The German has struggled to control his second deal this summer and it proved to be his Achilles heel once again, committing 17 double faults in a tick over three hours on court. His unforced error count also reached a staggering 65, as he cut a forlorn figure departing Arthur Ashe Stadium. It is a night and day from his epic triumph at the ATP Finals in December.
Schwartzman, whose return of serve is the envy of plenty of players on the tour, even admitted that the frequent double faults from the racquet of the German took some getting used to.
He said courtside: “He had many problems with his serve. I’m a big returner so I had to just take every chance I had.
“I was getting the chances, getting a few break points but I couldn’t win those points. Then he was breaks up. But I made a really big recovery [midway through the third set] and it was a really great match after that.”
The Argentine, who reached the quarter-finals in Flushing Meadows two years ago, could face his good friend, Rafael Nadal, in the last eight, should the Spaniard to stave off the threat of the 2014 champion Marin Cilic.
Schwartzman was under the impression he would face Matteo Berrettini, victorious over Andrey Rublev in straight sets over on Louis Armstrong Stadium.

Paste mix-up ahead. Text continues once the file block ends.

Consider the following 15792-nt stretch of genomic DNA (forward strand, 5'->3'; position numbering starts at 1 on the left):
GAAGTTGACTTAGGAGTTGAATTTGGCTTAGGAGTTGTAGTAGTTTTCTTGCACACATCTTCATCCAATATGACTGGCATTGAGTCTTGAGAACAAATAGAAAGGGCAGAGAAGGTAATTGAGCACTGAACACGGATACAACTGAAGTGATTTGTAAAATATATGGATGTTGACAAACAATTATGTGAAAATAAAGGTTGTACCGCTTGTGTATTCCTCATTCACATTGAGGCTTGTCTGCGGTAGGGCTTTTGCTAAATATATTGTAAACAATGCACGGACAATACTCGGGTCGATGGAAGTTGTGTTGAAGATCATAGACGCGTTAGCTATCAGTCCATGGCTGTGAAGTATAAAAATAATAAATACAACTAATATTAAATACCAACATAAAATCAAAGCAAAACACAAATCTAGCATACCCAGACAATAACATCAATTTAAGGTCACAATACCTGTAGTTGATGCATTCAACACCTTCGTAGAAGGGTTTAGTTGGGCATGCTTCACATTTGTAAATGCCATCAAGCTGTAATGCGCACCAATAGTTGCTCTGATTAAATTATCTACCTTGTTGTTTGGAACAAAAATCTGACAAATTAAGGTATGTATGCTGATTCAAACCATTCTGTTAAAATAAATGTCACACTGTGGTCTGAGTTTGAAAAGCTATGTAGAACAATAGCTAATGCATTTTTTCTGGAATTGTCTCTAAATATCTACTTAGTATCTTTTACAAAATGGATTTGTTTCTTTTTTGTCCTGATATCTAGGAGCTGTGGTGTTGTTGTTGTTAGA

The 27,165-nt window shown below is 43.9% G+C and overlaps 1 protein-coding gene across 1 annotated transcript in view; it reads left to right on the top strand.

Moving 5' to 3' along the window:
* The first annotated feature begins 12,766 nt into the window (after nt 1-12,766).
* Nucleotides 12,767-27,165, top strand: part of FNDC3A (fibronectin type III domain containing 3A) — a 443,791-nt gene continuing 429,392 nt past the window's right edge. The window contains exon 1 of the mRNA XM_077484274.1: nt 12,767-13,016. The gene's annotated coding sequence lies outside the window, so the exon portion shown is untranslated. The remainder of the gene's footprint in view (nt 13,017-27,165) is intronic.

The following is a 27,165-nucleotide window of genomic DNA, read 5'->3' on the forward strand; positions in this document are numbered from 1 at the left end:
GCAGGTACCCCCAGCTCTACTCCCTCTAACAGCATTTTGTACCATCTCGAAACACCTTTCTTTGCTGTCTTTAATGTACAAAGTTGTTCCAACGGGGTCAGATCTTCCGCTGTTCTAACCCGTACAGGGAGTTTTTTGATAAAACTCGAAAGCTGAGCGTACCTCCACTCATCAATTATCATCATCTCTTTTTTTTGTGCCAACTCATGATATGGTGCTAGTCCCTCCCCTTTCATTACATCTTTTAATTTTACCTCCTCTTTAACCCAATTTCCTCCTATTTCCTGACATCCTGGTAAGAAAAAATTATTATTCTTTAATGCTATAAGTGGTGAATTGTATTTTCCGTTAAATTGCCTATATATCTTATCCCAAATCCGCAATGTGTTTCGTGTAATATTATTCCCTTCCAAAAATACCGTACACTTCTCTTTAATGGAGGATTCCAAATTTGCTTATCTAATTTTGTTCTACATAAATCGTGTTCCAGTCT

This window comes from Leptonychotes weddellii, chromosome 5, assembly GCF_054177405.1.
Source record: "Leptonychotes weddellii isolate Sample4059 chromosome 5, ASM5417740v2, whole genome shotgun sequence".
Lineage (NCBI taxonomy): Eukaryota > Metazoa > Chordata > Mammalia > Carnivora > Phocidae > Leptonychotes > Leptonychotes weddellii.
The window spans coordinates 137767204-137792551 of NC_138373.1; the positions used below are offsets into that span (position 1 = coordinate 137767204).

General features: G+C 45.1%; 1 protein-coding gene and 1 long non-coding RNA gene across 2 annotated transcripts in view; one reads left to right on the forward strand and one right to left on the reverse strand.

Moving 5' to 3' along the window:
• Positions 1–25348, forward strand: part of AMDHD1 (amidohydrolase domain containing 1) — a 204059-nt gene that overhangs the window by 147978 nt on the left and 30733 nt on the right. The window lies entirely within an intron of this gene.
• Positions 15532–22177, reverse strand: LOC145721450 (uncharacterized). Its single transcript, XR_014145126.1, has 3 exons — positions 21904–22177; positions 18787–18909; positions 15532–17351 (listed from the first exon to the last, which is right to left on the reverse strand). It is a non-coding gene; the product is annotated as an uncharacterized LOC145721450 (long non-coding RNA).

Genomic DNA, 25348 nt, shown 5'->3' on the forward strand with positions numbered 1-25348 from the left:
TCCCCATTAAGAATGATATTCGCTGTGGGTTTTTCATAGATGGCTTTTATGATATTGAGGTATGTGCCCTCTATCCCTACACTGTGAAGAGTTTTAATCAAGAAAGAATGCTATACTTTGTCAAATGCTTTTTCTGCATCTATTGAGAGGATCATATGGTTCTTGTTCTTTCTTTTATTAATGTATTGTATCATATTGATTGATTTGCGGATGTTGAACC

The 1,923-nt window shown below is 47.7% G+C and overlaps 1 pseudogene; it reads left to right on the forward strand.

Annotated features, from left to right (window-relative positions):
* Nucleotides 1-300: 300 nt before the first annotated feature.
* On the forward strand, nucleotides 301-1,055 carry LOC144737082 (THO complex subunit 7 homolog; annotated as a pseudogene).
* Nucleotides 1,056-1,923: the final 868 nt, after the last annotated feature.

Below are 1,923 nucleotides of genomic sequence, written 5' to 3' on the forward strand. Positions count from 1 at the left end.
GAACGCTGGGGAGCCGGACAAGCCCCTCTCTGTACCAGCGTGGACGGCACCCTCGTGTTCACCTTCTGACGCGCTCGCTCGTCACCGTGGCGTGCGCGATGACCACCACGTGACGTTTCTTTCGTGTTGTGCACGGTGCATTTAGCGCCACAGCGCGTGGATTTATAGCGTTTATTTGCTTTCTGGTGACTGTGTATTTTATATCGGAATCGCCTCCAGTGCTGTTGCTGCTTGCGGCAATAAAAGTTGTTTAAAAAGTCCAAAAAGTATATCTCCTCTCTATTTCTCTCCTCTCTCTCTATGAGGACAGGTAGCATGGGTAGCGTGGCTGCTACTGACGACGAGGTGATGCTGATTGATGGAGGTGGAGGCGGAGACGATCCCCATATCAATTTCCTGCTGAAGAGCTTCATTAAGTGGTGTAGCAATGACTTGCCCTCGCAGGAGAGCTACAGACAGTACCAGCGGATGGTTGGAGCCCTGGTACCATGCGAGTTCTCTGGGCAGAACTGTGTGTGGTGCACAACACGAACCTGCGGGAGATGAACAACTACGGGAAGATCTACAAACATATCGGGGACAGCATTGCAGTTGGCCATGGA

He joked: “I thought my next round was actually against Berrettini because I was seeing his set point and match points on the big screen and now I know it could be Rafa.”
The Argentine was definitely not getting ahead of himself after an opening set in which he squandered an early break. Zverev had claimed the first set in his opening two matches and he was striking the ball cleanly off both wings. Prompting Schwartzman into a couple of uncharacteristic errors off his forehand wing, he took a set leas inside 46 minutes.
The double faults continued to leak, however, and much like the opening exchanges of the first set the German was guilty of donating a service break all too easily. On this occasion, Schwartzman would motor away with the set, staving off four break points off his own in a lengthy service hold to level the contest in the blink of an eye.
Zverev has a penchant for five-setters at Grand Slams – much to his detriment in the later rounds – and the third set was crucial for his chances of extending his stay at a major beyond the fourth round for only the third time in his career. He edged ahead in a nervy fifth game, but his mentality fragility manifested itself in the very next service game. His inability to find the service box on his second serve cost him the set.
The fourth set proved little more than a procession for Schwartzman.